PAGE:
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Newcastle United fans are celebrating after the Premier League gave the green light to the £305 million takeover of the club by Saudi Arabia-backed Public Investment Fund. The takeover ends Mike Ashley’s 14-year tenure at the club.

Rumours of a potential takeover surfaced in April 2020. Public Investment Fund, PCP Capital Partners, and the Reuben brothers thought they had the deal over the line. However, Saudi Arabia’s atrocious human rights record, the ongoing large-scale piracy of sports broadcasting in the region, and fears the Saudi state would control the club put the brakes on proceedings. It appears everything has been ironed out with the Premier League sanctioning a £305 million deal.

Public Investment Fund has assets above £250 billion, making Newcastle United one of the wealthiest clubs in the world, leaving its loyal fans dreaming of making marquee signings and their team challenging for major honours. It appears “The Magpies” will get a new manager, too, with Steve Bruce the favourite with the best sportsbooks to be the next Premier League manager to leave his post. Bruce told The Daily Telegraph that he wants to continue at the helm but is aware new owners typically want a new manager.

Newcastle United: The sleeping Giant

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The term sleeping giant is used far too much when talking about football clubs, but Newcastle United is precisely that. Newcastle has spent 89 seasons in English football’s top flight and has never dropped below the second tier since becoming a member of the Football League in 1893.

Newcastle is ranked ninth in English football regarding trophies won. Its passionate fanbase has seen its beloved Magpies lift 14 trophies, but there has been limited success for decades. Newcastle last won the top-flight title in the 1926-27 season. It has not won the FA Cup since 1954-55. They won the now-defunct UEFA Intertoto Cup in 2006, but that is considered a minor competition. The Intertoto Cup aside, Newcastle last reached a major final in 1998-99 when they lost 2-0 to Manchester United in the FA Cup final.

The club has the eighth-highest revenue in the English Premier League, thanks, in part, to its loyal fanbase turning out week in week out despite poor results. An average of 48,366 Geordies turn out to every home game, the seventh-highest in the Premier League.

A Lack of Investment Has Hurt Newcastle

Fans accused then-owner Ashley of failing to invest in the team, but the businessman’s net spend while at the club was £176,780,000, which is an incredible sum. That money averages at a shade over £4.3 million per player.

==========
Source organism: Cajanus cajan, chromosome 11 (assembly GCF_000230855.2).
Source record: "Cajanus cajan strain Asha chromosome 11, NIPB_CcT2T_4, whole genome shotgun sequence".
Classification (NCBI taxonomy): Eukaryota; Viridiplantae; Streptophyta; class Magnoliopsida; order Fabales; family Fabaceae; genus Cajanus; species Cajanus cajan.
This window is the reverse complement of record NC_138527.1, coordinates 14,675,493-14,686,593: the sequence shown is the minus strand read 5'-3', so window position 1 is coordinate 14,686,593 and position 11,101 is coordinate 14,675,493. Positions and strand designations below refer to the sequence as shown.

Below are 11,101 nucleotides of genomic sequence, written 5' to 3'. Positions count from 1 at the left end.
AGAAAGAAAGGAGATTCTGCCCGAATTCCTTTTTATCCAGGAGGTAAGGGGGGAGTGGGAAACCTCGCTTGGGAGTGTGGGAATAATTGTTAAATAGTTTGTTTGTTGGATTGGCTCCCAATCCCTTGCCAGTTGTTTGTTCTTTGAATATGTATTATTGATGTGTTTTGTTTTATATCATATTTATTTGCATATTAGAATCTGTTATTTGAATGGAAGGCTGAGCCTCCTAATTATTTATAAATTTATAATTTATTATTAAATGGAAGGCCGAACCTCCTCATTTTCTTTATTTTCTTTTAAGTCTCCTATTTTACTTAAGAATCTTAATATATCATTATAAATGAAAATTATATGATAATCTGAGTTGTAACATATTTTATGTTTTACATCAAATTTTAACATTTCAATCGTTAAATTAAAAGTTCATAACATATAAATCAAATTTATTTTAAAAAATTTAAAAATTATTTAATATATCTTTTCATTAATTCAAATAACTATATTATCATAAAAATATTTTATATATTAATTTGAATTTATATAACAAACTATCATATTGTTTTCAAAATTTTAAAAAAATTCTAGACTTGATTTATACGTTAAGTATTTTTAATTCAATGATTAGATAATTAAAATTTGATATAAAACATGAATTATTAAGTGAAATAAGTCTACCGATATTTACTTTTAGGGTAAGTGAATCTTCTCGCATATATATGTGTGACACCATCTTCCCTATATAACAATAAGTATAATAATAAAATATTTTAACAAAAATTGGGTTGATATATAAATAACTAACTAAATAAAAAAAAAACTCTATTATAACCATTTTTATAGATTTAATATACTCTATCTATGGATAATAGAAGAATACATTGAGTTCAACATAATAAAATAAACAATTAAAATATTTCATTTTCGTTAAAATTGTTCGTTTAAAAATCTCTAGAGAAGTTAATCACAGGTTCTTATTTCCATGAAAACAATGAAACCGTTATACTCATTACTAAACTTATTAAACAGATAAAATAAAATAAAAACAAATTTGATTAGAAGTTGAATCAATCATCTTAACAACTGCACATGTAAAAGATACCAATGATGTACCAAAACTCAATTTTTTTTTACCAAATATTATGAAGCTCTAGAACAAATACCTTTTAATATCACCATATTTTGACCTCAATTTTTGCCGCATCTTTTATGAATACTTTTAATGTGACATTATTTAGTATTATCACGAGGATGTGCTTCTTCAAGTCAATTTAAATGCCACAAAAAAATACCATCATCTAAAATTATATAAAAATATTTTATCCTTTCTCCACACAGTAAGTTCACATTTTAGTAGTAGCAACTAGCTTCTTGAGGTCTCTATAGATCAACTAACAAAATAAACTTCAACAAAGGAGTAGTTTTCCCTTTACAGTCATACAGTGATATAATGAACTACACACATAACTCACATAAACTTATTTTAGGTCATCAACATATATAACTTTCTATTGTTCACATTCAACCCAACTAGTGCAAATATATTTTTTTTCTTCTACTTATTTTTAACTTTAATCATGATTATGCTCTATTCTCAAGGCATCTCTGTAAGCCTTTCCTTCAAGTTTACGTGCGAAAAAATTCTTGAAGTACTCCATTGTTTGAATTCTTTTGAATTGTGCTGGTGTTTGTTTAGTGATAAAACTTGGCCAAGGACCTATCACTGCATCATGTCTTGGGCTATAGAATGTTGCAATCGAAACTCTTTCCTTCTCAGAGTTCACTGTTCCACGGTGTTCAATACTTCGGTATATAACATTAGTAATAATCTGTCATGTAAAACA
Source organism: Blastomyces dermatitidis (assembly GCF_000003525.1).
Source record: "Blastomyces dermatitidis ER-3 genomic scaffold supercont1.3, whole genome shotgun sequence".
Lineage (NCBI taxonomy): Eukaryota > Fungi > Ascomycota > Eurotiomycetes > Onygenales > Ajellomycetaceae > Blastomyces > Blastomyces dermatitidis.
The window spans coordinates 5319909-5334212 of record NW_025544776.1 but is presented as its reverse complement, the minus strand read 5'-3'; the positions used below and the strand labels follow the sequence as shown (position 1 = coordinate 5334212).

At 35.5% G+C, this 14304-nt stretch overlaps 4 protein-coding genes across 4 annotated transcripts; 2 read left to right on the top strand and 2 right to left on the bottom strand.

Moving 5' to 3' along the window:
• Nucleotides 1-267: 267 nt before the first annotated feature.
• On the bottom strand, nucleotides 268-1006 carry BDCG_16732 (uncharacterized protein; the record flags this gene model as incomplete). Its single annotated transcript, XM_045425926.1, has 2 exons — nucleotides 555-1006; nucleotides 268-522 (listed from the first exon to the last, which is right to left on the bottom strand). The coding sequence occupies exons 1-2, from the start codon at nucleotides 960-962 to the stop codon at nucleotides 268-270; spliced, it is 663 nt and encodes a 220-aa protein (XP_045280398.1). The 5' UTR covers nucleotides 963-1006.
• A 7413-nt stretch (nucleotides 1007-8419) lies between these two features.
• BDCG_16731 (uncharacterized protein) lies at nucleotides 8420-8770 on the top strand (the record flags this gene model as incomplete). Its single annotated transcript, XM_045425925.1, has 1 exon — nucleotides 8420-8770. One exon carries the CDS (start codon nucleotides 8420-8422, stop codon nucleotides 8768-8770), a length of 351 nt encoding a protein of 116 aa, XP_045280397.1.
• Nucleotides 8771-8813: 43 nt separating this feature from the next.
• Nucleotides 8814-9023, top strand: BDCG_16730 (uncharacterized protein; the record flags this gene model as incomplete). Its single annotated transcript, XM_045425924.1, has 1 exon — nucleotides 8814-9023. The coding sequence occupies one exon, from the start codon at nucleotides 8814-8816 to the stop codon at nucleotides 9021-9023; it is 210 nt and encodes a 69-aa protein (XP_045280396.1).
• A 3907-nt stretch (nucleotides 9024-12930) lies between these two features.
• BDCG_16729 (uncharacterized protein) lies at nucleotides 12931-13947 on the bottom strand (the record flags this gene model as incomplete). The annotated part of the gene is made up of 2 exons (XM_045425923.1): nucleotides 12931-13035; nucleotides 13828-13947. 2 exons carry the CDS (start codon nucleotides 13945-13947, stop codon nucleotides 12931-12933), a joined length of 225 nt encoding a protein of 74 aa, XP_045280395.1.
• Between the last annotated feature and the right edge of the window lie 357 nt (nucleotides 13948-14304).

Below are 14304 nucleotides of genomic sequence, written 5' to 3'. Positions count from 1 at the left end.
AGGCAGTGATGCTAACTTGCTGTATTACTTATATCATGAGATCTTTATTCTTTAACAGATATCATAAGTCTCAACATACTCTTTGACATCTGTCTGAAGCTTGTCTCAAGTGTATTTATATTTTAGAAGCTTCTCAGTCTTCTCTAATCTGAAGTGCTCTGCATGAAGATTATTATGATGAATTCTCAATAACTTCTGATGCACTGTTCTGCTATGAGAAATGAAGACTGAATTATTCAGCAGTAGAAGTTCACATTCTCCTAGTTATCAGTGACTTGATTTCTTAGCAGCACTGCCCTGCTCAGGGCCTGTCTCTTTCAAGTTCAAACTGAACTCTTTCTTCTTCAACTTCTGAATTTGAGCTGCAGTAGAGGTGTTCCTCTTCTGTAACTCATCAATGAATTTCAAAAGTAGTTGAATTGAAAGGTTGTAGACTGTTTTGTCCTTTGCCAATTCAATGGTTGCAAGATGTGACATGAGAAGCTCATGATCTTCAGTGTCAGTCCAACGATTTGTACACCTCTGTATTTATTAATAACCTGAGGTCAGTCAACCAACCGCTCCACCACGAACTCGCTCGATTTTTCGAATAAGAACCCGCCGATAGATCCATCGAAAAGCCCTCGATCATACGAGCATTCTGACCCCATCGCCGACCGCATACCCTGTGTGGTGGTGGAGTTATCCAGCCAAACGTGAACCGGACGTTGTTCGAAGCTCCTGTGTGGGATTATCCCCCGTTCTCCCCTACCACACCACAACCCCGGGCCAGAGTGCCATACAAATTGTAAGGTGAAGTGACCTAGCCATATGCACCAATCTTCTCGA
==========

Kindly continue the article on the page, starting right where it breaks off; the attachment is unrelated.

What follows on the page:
The club issued a statement before the 2020-21 season stating it had a net spend of £120 million since the summer of 2019, essentially saying it would not be giving manager Steve Bruce any funds to strengthen his squad. There has been a lack of significant investment compared to some other Premier League sides, but the money made available has been squandered by Bruce and previous managers.

For example, they paid German outfit Hoffenheim a club record £40 million for Brazilian forward Joelinton in 2019-20. He has only ten goals in 88 appearances, hardly a great return on the massive transfer fee. You will not find a single Newcastle fan who thinks Joelinton has not been a major flop.

What Next For Cash-Rich Newcastle?

It is an exciting time for Newcastle fans now they have owners who can splash the cash. However, Financial Fair Play rules dictate a club can only lose £105 million across three seasons, which means the new owners cannot simply go out and buy all the best players with their bottomless funds. 

Manchester City has mega-rich owners. It has a net spend of £1.2 billion since 2008 when the new owners took over. This only tells part of the story because those owners redeveloped City’s stadium and turned the club into a global brand, massively increasing revenue streams. This, in turn, led to more success in major competitions and kept the Citizens in line with financial fair play.

Newcastle’s new owners will need to do the same. Newcastle has a massive, loyal British fanbase but not so much on a global scale. Furthermore, the club will struggle to attract the world’s most stellar talent because the North East of England is nowhere near as glamorous as London, for example. Exciting times are ahead for Newcastle’s fans, and we only have a couple of months before the January transfer window opens, which will give some indication of the new owners’ plans.

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